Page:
We have moved a long way since tail docking, castration and mulesing was carried out without using pain relief.
We all knew these practices were extremely stressful for sheep and definitely knocked them about.
We had Tri-Solfen, a topical product applied after mulesing that contains local anaesthetic agents to alleviate pain, and haemostatic and antiseptic agents to reduce bleeding and promote healing. Now we have Buccalgesic, a formulation containing anti-inflammatory meloxicam, for the alleviation of pain associated with castration and tail docking and, now, mulesing in sheep.
Buccalgesic was applied to the internal cheek of a lamb during trials. The buccal formulation has a thick consistency, so after application, it adheres to the mucous membrane of the mouth.
More products are sure to follow. It is estimated that 75 per cent of mulesed sheep now benefit from pain relief. The beef and dairy industries will benefit from this product development, as will animals around the world. And it did happen in Australia first.
The Victorian government is hell-bent on erecting wire rope barriers on many roads.
It is obvious that in many cases the barriers have worked, as they have been flattened. However, it may be a good idea to repair damaged barriers pronto as a flattened barrier is about as effective as none.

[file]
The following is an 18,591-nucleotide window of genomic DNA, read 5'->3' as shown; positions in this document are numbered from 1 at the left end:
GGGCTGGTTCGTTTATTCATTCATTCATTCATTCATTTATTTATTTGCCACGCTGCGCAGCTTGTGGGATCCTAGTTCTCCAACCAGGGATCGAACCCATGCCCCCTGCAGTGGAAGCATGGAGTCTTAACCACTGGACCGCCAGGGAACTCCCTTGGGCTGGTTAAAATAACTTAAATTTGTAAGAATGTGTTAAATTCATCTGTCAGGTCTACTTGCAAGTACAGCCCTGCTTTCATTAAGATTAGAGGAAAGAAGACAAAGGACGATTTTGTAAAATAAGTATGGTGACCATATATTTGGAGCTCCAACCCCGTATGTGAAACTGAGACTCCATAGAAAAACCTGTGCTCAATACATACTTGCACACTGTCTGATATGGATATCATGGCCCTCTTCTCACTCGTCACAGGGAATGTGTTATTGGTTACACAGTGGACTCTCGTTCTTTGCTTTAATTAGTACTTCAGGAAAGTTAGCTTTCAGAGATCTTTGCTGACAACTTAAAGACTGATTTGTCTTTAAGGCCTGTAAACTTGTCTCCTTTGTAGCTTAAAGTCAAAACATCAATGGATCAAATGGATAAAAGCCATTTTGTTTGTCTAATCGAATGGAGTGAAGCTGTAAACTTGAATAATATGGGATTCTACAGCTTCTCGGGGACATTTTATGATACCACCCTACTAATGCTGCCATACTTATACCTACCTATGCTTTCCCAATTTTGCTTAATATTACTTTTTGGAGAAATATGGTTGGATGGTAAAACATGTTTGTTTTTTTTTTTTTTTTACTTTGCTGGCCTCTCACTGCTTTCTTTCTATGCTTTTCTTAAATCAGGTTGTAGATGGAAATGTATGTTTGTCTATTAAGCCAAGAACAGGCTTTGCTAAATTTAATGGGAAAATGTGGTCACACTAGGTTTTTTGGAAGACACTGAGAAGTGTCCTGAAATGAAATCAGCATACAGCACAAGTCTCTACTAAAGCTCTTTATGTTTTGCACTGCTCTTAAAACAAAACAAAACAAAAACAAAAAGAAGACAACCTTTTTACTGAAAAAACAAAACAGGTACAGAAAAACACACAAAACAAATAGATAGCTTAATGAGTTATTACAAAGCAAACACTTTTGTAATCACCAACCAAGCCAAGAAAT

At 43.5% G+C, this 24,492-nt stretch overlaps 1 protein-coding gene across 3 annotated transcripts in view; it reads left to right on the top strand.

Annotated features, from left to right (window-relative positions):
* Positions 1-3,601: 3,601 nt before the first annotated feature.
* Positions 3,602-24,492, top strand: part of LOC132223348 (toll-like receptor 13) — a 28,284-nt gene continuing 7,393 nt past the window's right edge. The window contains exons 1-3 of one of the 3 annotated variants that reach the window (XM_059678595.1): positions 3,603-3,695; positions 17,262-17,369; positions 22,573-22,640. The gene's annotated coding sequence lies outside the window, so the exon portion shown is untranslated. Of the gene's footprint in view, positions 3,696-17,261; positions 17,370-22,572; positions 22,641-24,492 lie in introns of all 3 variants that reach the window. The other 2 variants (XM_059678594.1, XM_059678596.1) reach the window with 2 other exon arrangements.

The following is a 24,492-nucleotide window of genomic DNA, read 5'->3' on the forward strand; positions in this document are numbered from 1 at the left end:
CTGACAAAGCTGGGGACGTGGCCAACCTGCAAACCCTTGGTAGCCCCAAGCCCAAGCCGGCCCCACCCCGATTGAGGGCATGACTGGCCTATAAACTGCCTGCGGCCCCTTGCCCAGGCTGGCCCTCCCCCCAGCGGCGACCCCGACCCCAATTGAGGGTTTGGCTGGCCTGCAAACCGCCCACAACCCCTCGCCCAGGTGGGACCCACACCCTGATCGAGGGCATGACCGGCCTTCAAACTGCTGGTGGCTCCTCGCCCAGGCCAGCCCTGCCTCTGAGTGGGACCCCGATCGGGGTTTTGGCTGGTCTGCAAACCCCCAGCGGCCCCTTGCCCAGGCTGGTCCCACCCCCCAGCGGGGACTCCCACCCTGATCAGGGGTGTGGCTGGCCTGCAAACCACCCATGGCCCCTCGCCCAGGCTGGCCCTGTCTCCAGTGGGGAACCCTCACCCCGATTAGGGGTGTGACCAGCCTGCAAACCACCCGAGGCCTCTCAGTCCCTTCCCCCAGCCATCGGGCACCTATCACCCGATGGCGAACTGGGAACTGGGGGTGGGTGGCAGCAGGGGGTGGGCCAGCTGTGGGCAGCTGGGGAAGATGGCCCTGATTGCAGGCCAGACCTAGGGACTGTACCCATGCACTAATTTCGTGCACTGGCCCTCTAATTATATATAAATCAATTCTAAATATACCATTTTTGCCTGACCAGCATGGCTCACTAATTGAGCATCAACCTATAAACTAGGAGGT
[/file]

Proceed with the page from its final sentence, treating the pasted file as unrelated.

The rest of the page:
SALE OF CENTURY
A Mansfield part-timer working in a ski hire business has struck gold with a sale. A Melbourne visitor to Mt Buller called in looking to buy ski gear. She was told she hiring clothing for several days would be the cheapest option. But, no, she wanted the full kit – the best of everything. She told the wide-eyed assistant she had found out her husband was having an affair and would put all on his credit card. She walked out looking a million dollars after racking up $3000.
Greens member of parliament Samantha Ratnam told farmers at a recent VFF conference that they were often the first to be hit by the effects of climate change, and they are hit hard.
“Water is so crucial to the flow of rural and regional life, and with weather patterns become increasingly unpredictable, relying on regular rainfall is no longer a given. The longer we prop up a fossil fuel industry that is having a direct impact on climate, the more we risk the productivity of farmland. That is why the Greens want to make the moratorium on onshore gas drilling permanent.”
Therein lies her problem. Many would argue that conventional gas extraction would not be deleterious to the environment.